By DAVID SAMUELS
Mohamed Merah, the 23-year-old Islamist gunman who hunted down three Jewish children and a rabbi after murdering three French paratroopers in Toulouse last month, didn't act alone. In his journey from the slums of Toulouse, to the local mosques, to the terrorist training camps in Afghanistan and Pakistan that he described to French police, to filming his murder of the terrified children in order to post video clips on the web, Mr. Merah was following a path marked out years earlier by the coldblooded jihadist theoretician Abu Musab al-Suri.
[SURI] European Pressphoto Agency
Abu Musab al-Suri, in an undated photo released by the U.S. government's Rewards for Justice program around 2004. He's been called 'the most dangerous terrorist you've never heard of.
What is perhaps more disturbing, Mr. al-Suri was recently set free from prison in Damascus, Syria, and his current whereabouts are unknown. Turned over to Syria after his capture by the CIA in late 2005, Mr. al-Suri was released sometime in December (according to intelligence sources and jihadist websites) by the regime of President Bashar al-Assad—a move apparently intended to warn the West of the consequences for opposing his rule.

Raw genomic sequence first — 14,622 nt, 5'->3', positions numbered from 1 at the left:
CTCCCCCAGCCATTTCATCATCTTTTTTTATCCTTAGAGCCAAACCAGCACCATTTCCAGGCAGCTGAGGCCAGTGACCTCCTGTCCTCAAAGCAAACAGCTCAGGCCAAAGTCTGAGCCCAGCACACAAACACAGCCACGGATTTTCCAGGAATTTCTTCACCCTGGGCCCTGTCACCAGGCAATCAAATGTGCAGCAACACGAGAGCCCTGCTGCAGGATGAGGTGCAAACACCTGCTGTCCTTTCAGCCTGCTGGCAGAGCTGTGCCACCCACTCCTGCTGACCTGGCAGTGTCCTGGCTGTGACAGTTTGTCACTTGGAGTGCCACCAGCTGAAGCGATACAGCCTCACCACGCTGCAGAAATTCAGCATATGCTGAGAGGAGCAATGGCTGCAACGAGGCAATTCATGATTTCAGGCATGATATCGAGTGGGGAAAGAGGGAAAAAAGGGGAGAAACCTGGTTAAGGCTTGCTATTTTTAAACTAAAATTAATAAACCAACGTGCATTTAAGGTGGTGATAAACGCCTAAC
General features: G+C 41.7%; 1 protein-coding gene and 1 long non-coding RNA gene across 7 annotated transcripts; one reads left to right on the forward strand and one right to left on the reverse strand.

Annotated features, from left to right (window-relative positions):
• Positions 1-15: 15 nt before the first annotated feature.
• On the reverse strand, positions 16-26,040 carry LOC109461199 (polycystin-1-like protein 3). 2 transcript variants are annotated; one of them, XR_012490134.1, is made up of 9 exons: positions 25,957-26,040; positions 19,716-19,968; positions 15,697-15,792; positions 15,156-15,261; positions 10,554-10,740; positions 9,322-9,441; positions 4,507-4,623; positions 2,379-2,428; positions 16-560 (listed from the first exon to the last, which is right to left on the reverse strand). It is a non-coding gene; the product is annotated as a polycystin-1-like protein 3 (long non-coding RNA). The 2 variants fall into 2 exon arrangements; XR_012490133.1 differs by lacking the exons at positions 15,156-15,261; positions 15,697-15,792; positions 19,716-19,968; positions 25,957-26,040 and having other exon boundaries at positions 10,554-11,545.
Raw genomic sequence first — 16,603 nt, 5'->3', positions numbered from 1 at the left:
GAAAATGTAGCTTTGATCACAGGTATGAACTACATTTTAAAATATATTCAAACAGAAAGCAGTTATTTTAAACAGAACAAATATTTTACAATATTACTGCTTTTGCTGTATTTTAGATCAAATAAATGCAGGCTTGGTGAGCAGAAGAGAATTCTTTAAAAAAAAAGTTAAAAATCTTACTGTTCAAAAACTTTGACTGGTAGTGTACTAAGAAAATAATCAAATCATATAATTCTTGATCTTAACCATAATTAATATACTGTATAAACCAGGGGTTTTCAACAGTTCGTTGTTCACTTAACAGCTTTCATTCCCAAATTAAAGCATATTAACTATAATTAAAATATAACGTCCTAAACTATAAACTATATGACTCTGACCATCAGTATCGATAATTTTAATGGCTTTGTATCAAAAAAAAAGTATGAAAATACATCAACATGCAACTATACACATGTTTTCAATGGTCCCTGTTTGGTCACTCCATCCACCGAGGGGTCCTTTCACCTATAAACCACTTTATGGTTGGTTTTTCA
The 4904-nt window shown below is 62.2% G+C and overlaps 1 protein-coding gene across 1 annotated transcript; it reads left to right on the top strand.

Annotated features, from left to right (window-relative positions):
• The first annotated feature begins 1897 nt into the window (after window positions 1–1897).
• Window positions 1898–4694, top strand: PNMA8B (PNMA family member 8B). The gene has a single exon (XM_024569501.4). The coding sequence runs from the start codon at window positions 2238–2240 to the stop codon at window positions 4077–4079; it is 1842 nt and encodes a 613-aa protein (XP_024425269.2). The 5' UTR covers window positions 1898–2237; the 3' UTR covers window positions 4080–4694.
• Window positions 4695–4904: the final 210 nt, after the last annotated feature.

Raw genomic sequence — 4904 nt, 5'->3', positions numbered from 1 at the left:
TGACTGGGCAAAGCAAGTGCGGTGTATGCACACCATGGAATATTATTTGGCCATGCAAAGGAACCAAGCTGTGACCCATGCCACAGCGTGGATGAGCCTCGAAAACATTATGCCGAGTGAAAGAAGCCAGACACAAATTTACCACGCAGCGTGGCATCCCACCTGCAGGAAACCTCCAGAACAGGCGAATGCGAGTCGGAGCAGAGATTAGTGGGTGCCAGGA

Barely noticed in the midst of Mr. Assad's own brutal assaults on civilians, Mr. al-Suri's release may well contribute to the emergence of more attackers like Mr. Merah in the West. "His videos are already being reuploaded. His audios, reposted," wrote Jarret Brachman, a former CIA analyst and the former director of West Point's Center for Combating Terrorism, in a blog post after the news of Mr. al-Suri's release first appeared on jihadist sites.